It wasn’t a knock, it was loud banging – at about 7:30 on a recent Saturday morning.
Taras opened the door of his two-bedroom apartment in Kreminna, a town in Ukraine’s southeastern Luhansk region that was taken over by Russia in late April, to see three gun-toting soldiers in camouflage.
“Do you have a garage on the corner?” the oldest of them, a redhead in his late 20s, asked Taras imperatively.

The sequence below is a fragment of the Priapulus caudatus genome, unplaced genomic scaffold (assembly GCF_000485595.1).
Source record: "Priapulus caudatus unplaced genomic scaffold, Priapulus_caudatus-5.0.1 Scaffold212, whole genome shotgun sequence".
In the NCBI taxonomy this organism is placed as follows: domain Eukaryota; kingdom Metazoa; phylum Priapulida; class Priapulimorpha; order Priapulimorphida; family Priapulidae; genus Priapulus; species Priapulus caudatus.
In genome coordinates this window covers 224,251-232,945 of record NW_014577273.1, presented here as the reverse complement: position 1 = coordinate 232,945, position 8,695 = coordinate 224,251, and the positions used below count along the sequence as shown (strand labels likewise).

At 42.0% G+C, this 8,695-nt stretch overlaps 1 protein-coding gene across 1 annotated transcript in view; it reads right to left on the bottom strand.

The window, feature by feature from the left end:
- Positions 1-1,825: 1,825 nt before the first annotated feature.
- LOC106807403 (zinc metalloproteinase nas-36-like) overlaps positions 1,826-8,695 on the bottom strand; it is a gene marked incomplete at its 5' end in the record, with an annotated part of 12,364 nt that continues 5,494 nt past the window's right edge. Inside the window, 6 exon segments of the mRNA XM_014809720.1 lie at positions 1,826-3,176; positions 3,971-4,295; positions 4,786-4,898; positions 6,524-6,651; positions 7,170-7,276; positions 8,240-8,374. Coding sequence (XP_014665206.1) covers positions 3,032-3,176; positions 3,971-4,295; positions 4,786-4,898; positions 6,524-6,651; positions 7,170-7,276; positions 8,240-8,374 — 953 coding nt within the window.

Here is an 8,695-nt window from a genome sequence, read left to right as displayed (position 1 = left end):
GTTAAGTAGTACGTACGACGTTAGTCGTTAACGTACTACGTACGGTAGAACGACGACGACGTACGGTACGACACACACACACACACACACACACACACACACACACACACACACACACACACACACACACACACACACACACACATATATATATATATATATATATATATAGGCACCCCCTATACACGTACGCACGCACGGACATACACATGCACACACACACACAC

Without waiting for his answer, the soldier continued: “Open it up.”
He was talking about a group of three dozen garages built in the early 1980s, an area which had become an informal club, where men could have a drink, crack a joke and play backgammon or chess.
But to the Russian occupiers, the garages were a source of danger, a younger, less strict soldier told 53-year-old Taras on the way, and they needed to check each for arms and explosives.
“They looked inside, checked the basement and left without saying a word,” Taras, who requested Al Jazeera withhold his last name because he “doesn’t want to be shot.”